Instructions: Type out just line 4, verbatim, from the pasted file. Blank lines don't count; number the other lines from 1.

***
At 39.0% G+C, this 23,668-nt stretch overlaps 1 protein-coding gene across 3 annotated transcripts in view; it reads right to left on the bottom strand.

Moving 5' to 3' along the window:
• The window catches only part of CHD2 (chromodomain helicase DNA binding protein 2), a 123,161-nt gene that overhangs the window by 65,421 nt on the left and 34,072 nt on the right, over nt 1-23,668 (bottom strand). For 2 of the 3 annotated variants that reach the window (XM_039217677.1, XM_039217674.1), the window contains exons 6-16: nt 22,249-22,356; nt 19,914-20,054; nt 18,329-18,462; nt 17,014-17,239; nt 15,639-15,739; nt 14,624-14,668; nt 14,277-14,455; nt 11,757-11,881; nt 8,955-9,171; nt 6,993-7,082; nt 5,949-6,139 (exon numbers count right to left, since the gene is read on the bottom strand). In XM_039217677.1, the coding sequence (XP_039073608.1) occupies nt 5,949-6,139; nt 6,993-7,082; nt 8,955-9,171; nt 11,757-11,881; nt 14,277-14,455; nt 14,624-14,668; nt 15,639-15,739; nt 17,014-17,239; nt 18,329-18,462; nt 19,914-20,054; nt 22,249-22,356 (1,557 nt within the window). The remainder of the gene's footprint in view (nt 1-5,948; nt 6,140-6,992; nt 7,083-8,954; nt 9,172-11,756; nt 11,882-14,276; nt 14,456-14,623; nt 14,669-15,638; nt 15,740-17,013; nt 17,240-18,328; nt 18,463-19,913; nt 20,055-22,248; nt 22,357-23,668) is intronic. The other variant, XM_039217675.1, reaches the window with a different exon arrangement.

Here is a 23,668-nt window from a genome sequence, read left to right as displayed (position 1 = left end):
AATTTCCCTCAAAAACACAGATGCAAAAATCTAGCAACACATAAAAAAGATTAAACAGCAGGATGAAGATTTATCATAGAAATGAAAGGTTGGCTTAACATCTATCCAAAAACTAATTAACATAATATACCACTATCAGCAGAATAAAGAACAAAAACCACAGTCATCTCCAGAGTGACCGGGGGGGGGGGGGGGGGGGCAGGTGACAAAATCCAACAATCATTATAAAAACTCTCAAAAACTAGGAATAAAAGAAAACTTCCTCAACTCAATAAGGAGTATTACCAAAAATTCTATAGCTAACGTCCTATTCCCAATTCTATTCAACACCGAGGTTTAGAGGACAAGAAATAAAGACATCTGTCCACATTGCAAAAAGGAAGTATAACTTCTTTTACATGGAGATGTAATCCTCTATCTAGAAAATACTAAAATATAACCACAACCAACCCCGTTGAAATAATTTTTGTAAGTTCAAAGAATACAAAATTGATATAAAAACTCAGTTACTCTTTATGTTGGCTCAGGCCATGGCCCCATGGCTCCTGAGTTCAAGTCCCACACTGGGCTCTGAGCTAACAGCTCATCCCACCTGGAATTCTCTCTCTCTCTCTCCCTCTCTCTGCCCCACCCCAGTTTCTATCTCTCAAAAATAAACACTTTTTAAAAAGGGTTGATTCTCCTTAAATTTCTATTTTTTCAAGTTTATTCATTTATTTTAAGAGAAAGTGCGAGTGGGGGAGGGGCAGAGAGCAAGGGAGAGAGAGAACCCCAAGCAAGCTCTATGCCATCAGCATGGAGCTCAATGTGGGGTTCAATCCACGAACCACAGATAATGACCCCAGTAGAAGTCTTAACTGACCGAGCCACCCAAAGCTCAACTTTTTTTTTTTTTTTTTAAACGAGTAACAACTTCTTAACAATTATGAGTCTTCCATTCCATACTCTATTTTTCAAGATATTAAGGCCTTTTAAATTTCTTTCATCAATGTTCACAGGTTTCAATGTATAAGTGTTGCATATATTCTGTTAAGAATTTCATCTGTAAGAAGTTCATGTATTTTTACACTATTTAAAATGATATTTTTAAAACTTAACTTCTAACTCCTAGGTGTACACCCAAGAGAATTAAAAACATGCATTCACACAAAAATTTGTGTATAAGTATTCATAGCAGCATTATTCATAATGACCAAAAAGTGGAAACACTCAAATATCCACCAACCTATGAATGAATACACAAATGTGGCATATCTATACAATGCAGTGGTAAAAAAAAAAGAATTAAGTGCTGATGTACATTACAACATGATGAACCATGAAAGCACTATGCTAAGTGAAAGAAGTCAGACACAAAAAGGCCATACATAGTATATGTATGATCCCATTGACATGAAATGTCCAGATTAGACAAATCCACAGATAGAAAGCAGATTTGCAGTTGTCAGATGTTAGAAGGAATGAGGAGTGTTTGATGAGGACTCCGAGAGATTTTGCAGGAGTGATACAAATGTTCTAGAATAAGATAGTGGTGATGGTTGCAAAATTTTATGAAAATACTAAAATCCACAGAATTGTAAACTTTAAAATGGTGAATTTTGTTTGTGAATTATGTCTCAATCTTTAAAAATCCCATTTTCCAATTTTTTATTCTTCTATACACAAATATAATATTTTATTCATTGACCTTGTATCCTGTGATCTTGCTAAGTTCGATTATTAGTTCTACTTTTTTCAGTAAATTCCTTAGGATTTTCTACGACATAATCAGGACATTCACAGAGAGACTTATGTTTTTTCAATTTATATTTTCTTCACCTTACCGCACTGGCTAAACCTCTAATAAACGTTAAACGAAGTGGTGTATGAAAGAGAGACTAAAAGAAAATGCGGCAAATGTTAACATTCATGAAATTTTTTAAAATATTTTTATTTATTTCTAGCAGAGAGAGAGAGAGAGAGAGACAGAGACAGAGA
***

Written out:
Here is a 23,668-nt window from a genome sequence, read left to right as displayed (position 1 = left end):